Bio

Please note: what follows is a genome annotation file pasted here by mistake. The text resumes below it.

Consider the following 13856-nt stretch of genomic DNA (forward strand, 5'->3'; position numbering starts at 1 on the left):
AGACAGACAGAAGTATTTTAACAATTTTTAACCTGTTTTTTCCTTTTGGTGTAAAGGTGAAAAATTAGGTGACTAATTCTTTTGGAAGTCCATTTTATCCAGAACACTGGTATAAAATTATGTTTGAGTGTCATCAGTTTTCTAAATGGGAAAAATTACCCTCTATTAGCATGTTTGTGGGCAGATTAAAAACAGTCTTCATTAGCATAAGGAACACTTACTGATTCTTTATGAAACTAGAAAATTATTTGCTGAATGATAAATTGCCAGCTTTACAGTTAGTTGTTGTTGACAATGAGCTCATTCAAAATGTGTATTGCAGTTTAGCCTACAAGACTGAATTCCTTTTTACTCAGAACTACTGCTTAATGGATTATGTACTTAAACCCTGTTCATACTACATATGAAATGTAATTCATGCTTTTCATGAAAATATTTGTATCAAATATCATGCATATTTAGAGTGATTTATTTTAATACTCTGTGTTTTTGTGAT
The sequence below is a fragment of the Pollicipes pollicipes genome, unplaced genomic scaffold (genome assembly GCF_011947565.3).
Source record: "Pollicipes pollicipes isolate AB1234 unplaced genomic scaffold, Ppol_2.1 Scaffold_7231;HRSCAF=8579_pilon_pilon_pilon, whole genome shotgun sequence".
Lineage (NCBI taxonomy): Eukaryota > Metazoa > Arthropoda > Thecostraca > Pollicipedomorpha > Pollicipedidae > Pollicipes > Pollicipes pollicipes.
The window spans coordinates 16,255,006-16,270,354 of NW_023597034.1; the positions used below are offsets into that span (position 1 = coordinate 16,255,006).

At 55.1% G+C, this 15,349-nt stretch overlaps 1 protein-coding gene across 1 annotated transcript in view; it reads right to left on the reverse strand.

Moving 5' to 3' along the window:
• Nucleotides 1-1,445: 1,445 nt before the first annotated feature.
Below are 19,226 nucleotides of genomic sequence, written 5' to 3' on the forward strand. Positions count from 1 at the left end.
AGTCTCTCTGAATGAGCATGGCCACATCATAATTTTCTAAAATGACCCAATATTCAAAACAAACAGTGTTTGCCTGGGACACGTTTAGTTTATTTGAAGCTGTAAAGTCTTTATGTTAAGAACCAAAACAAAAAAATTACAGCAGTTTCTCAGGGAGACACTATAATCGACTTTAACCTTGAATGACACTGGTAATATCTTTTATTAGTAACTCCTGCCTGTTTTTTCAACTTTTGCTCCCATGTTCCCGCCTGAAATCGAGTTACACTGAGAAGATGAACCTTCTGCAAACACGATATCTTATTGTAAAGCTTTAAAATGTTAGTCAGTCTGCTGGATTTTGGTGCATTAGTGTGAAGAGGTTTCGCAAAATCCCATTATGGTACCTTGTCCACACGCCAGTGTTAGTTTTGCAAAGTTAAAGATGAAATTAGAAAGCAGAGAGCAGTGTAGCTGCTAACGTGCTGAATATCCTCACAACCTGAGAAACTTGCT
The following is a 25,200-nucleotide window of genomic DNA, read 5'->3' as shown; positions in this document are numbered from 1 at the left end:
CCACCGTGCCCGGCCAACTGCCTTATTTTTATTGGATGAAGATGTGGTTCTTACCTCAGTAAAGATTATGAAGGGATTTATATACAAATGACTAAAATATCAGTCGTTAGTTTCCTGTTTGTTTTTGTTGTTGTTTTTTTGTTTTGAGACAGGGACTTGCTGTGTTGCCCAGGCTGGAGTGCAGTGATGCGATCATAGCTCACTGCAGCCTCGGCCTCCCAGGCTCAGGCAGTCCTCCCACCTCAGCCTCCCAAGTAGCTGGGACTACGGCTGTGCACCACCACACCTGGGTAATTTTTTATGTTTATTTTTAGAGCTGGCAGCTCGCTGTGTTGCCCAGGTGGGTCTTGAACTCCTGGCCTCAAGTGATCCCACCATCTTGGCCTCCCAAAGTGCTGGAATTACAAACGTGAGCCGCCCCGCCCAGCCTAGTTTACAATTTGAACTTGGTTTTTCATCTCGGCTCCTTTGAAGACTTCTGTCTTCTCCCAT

Pero Gaglo Dagbovie is University Distinguished Professor of History and Associate Dean in the Graduate School.  His research and teaching interests comprise a range time periods, themes, and topical specialties, including black intellectual history, the history of the black historical enterprise, black women’s history, black life during “the nadir,” the civil rights-Black Power movement, African American Studies, hip hop culture, and contemporary black history. His books include Black History:  “Old School” Black Historians and the Hip Hop Generation(Bedford Publishers, Inc., 2006), The Early Black History Movement, Carter G. Woodson, and Lorenzo Johnston Greene (University of Illinois Press, 2007), African American History Reconsidered(University of Illinois Press, 2010),Carter G. Woodson in Washington, D.C.:  The Father of Black History (The History Press, 2014), What is African American History? (Polity Press:  Cambridge, UK,  2015), and Reclaiming the Black Past:  The Use and Misuse of African American History in the Twenty-First Century(Verso Books, 2018).  He is the next Editor of The Journal of African American History. He has been involved in public history and African American history educational programs.  He served as a scholar consultant for the permanent exhibit, “And Still We Rise:  Our Journey through African American History and Culture,” at the Charles H. Wright Museum of African American History in Detroit, Michigan. Under the auspices of the U.S. Department of the Interior, National Park Service, National Capital Region, and the Organization of American Historians, from 2008 until 2010, he served as the principal investigator for the Carter G. Woodson Home, NHS and completed the historic resource study for the Woodson Home. He has participated in and lead workshops for secondary school teachers funded by the U.S. Department of Education and the National Endowment for the Humanities.  Dr. Dagbovie has also lectured abroad and throughout the nation and he actively mentors graduate students in the Department of History and the African American and African Studies Ph.D. Program.  He welcomes inquiries from students interested in specializing in African American history and Comparative Black History.

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